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Biotechnol Bioeng. 2014 May;111(5):849-57. doi: 10.1002/bit.25205. Epub 2014 Feb 24.

Systems metabolic engineering design: fatty acid production as an emerging case study.

Author information

1
Department of Chemical and Biological Engineering, Iowa State University, Ames, Iowa.

Abstract

Increasing demand for petroleum has stimulated industry to develop sustainable production of chemicals and biofuels using microbial cell factories. Fatty acids of chain lengths from C6 to C16 are propitious intermediates for the catalytic synthesis of industrial chemicals and diesel-like biofuels. The abundance of genetic information available for Escherichia coli and specifically, fatty acid metabolism in E. coli, supports this bacterium as a promising host for engineering a biocatalyst for the microbial production of fatty acids. Recent successes rooted in different features of systems metabolic engineering in the strain design of high-yielding medium chain fatty acid producing E. coli strains provide an emerging case study of design methods for effective strain design. Classical metabolic engineering and synthetic biology approaches enabled different and distinct design paths towards a high-yielding strain. Here we highlight a rational strain design process in systems biology, an integrated computational and experimental approach for carboxylic acid production, as an alternative method. Additional challenges inherent in achieving an optimal strain for commercialization of medium chain-length fatty acids will likely require a collection of strategies from systems metabolic engineering. Not only will the continued advancement in systems metabolic engineering result in these highly productive strains more quickly, this knowledge will extend more rapidly the carboxylic acid platform to the microbial production of carboxylic acids with alternate chain-lengths and functionalities.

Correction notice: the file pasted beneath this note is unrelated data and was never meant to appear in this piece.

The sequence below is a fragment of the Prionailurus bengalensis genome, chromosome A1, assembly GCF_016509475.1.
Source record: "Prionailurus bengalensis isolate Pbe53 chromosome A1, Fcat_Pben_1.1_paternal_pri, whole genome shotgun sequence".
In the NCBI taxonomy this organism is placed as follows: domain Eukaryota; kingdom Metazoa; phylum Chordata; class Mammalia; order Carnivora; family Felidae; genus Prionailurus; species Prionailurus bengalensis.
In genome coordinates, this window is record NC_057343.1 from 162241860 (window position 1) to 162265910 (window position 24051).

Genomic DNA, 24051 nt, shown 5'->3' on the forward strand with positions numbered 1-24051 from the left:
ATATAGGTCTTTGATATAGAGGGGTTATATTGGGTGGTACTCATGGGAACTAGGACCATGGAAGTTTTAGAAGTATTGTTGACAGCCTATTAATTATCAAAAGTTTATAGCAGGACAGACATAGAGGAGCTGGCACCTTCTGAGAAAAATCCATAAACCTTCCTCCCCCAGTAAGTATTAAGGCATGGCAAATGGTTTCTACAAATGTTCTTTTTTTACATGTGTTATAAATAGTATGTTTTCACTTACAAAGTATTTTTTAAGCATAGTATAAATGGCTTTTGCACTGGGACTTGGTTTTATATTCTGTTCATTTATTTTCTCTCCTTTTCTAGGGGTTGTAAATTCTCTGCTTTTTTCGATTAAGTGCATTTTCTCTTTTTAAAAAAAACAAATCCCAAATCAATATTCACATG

KEYWORDS:

Escherichia coli; fatty acid; metabolic engineering; rational strain design; synthetic biology

PMID:
24481660
PMCID:
PMC4241050
DOI:
10.1002/bit.25205
[Indexed for MEDLINE]
Free PMC Article

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